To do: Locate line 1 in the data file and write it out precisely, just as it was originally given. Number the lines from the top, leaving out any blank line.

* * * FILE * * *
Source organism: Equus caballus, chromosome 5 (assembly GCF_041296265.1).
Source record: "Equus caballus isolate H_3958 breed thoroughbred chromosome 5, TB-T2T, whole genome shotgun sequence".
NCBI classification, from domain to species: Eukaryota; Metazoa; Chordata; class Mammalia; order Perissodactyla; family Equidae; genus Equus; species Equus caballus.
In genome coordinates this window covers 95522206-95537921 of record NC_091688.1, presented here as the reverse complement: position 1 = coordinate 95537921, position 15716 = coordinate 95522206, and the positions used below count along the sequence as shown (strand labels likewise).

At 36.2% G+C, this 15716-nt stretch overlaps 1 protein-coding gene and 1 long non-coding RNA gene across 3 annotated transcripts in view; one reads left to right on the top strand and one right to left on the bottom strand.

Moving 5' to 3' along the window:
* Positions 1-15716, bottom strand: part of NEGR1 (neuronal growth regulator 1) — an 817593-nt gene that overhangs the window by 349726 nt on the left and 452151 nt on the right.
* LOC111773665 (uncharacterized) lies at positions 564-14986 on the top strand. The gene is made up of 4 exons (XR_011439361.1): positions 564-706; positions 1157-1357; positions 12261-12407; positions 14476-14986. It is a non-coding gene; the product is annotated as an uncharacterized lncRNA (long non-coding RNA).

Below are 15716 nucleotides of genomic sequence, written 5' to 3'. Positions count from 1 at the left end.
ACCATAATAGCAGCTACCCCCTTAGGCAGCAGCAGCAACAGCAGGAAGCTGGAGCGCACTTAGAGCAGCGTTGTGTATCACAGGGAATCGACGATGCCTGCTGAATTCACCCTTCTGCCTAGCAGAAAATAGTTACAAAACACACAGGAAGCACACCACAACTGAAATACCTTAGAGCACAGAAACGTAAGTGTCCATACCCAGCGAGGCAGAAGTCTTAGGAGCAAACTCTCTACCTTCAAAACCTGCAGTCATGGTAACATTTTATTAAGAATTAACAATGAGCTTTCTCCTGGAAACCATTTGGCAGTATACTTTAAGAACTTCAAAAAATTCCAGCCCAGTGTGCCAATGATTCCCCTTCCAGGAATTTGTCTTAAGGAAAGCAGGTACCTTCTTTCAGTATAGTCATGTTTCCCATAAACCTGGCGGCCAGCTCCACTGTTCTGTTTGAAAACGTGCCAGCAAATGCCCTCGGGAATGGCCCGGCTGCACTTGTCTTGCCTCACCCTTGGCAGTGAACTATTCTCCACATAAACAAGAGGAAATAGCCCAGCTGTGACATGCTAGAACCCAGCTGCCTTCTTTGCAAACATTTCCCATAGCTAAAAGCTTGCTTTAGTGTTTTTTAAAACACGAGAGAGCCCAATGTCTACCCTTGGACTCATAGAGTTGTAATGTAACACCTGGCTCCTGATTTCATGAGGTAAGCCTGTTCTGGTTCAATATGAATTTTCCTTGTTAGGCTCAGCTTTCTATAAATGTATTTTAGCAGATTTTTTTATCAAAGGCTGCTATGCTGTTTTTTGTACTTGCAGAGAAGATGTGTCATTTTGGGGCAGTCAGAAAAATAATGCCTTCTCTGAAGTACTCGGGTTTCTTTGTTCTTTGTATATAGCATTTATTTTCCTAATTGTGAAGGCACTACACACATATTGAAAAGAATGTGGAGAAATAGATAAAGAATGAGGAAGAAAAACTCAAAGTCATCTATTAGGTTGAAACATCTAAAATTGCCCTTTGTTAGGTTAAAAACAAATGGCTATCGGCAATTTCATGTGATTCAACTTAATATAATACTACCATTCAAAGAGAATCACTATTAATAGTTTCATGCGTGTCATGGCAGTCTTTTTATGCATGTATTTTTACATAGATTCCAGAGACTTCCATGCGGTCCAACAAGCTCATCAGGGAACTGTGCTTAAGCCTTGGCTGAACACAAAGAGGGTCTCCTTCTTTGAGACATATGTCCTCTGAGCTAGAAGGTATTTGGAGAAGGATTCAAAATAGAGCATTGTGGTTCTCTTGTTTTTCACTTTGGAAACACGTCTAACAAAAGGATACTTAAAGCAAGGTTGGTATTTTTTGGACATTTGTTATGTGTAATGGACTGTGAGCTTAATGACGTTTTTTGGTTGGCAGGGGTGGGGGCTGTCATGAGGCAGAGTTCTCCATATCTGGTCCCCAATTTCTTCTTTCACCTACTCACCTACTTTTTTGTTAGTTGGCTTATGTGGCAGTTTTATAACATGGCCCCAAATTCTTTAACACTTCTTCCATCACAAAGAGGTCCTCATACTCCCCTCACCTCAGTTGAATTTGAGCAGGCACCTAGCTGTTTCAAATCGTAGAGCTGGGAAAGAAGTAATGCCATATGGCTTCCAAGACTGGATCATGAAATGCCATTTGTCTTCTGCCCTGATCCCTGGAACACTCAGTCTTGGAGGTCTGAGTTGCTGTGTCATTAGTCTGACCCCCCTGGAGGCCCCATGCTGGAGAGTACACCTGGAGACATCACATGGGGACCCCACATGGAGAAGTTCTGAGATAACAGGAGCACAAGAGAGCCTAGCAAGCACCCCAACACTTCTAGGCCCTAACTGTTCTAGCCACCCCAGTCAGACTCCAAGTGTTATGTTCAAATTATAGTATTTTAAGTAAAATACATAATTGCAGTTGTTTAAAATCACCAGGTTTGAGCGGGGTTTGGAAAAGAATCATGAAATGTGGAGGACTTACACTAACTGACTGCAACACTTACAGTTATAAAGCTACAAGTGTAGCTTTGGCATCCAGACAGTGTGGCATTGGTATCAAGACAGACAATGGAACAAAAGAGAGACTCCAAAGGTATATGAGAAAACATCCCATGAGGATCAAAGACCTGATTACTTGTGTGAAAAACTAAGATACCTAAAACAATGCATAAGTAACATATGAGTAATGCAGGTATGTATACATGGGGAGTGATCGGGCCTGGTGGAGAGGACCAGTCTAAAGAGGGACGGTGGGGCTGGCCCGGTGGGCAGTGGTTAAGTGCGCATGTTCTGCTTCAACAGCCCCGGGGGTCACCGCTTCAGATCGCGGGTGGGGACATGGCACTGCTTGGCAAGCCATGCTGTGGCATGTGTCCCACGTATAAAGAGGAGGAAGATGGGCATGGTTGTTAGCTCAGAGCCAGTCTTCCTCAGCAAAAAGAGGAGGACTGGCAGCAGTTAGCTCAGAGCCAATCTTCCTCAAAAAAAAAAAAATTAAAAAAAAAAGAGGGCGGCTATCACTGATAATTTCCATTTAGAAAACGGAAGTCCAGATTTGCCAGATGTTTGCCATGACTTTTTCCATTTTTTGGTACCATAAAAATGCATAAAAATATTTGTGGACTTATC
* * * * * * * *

Source organism: Equus caballus, chromosome 5 (assembly GCF_041296265.1).